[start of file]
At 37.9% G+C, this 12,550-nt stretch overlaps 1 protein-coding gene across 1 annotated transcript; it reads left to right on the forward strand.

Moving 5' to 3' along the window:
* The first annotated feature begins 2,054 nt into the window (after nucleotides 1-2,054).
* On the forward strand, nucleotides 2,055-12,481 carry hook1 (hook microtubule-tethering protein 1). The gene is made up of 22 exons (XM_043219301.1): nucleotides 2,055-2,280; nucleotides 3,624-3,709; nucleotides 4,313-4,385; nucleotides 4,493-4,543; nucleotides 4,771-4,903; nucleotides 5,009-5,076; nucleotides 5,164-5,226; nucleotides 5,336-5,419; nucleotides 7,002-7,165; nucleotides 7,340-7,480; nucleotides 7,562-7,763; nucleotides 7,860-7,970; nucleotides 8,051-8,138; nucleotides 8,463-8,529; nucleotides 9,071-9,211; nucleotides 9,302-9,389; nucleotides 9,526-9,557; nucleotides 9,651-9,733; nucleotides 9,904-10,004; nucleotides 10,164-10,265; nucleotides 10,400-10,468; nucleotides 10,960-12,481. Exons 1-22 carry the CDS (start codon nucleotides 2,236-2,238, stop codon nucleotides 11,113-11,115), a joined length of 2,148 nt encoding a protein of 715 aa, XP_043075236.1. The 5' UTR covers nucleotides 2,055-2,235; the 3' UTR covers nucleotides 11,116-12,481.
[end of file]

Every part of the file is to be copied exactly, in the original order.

At 37.9% G+C, this 12,550-nt stretch overlaps 1 protein-coding gene across 1 annotated transcript; it reads left to right on the forward strand.

Moving 5' to 3' along the window:
* The first annotated feature begins 2,054 nt into the window (after nucleotides 1-2,054).
* On the forward strand, nucleotides 2,055-12,481 carry hook1 (hook microtubule-tethering protein 1). The gene is made up of 22 exons (XM_043219301.1): nucleotides 2,055-2,280; nucleotides 3,624-3,709; nucleotides 4,313-4,385; nucleotides 4,493-4,543; nucleotides 4,771-4,903; nucleotides 5,009-5,076; nucleotides 5,164-5,226; nucleotides 5,336-5,419; nucleotides 7,002-7,165; nucleotides 7,340-7,480; nucleotides 7,562-7,763; nucleotides 7,860-7,970; nucleotides 8,051-8,138; nucleotides 8,463-8,529; nucleotides 9,071-9,211; nucleotides 9,302-9,389; nucleotides 9,526-9,557; nucleotides 9,651-9,733; nucleotides 9,904-10,004; nucleotides 10,164-10,265; nucleotides 10,400-10,468; nucleotides 10,960-12,481. Exons 1-22 carry the CDS (start codon nucleotides 2,236-2,238, stop codon nucleotides 11,113-11,115), a joined length of 2,148 nt encoding a protein of 715 aa, XP_043075236.1. The 5' UTR covers nucleotides 2,055-2,235; the 3' UTR covers nucleotides 11,116-12,481.